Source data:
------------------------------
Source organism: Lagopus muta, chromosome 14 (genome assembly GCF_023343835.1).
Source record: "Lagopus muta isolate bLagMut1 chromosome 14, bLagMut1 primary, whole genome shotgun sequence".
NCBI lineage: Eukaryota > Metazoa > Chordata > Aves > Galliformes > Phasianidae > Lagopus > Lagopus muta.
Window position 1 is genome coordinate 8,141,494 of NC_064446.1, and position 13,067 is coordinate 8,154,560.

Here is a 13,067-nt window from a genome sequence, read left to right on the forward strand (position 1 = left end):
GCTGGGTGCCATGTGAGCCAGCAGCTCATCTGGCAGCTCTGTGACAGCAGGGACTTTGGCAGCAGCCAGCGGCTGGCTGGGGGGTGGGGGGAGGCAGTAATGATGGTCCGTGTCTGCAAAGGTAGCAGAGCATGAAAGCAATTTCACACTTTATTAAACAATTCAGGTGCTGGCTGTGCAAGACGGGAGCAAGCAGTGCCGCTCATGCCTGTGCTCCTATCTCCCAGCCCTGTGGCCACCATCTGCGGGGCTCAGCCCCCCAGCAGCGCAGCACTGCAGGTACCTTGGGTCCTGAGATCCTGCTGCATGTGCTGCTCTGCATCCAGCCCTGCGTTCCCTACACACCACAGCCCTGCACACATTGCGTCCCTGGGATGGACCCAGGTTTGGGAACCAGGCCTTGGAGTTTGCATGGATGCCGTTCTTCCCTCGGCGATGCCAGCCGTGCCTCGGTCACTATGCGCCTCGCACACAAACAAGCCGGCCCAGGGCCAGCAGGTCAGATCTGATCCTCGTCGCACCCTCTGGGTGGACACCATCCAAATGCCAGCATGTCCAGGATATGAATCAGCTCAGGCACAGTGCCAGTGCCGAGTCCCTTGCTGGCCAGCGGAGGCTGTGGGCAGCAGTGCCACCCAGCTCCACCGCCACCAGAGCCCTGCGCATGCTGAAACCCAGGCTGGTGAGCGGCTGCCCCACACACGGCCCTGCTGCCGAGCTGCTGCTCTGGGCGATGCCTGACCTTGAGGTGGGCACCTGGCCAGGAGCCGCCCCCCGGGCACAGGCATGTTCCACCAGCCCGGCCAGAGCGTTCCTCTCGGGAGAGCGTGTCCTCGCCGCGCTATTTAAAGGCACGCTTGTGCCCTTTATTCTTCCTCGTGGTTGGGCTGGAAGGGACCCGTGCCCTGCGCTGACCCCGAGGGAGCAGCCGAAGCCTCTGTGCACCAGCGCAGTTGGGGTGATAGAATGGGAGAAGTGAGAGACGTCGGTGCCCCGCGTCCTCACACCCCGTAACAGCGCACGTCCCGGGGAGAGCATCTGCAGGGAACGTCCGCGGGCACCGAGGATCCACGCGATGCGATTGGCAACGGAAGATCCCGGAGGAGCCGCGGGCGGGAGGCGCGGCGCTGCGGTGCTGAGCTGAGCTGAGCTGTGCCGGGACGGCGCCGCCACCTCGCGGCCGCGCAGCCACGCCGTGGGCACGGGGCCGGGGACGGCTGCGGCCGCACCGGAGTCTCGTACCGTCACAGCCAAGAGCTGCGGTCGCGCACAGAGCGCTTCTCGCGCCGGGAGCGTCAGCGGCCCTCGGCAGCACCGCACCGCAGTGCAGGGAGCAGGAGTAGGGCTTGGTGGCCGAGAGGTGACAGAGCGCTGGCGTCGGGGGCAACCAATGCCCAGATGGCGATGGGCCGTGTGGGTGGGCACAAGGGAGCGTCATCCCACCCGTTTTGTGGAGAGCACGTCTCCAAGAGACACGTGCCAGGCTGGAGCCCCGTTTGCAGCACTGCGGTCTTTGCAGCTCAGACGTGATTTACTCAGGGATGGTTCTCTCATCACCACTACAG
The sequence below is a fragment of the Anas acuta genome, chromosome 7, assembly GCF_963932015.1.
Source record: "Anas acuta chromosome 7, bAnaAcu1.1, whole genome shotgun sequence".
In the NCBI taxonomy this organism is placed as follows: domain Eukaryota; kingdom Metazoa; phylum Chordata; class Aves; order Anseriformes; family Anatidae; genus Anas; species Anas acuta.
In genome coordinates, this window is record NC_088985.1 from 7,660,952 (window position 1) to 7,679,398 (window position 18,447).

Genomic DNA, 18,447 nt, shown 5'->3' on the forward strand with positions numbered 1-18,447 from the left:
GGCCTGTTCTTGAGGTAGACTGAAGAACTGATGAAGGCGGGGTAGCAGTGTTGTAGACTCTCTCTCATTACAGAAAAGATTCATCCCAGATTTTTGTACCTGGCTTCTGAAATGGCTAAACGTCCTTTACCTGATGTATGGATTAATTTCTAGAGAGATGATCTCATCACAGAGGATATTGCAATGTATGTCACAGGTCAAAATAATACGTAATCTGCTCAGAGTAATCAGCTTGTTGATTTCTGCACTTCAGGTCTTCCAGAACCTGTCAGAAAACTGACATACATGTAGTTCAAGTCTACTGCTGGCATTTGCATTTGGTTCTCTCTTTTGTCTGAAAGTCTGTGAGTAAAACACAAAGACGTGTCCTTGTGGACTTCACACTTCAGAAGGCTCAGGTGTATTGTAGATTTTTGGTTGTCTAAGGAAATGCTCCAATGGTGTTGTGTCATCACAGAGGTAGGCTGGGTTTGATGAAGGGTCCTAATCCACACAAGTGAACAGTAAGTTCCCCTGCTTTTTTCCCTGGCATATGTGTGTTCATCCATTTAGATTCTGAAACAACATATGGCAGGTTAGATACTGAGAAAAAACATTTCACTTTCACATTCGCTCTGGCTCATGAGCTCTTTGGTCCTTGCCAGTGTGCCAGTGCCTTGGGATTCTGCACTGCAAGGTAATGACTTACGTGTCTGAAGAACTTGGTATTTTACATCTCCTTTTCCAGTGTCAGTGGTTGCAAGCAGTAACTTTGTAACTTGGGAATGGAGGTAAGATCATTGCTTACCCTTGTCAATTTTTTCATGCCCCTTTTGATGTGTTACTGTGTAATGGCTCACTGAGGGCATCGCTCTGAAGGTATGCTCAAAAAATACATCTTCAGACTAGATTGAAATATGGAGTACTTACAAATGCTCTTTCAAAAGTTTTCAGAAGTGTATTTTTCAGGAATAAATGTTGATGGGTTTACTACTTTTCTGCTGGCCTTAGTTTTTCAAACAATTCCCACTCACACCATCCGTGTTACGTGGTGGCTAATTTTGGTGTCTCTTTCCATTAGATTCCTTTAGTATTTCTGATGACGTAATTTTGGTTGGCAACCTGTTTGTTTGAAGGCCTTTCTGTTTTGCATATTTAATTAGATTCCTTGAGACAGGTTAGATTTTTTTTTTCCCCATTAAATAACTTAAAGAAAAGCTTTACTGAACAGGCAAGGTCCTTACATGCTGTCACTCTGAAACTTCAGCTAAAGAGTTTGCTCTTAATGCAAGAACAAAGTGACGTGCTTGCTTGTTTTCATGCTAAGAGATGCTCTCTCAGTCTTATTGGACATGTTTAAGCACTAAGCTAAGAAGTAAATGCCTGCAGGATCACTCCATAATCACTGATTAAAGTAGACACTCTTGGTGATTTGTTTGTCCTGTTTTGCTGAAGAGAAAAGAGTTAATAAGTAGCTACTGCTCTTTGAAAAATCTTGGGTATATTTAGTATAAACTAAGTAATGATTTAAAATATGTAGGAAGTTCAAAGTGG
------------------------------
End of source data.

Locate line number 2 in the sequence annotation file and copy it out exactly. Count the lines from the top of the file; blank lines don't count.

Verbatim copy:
Source record: "Lagopus muta isolate bLagMut1 chromosome 14, bLagMut1 primary, whole genome shotgun sequence".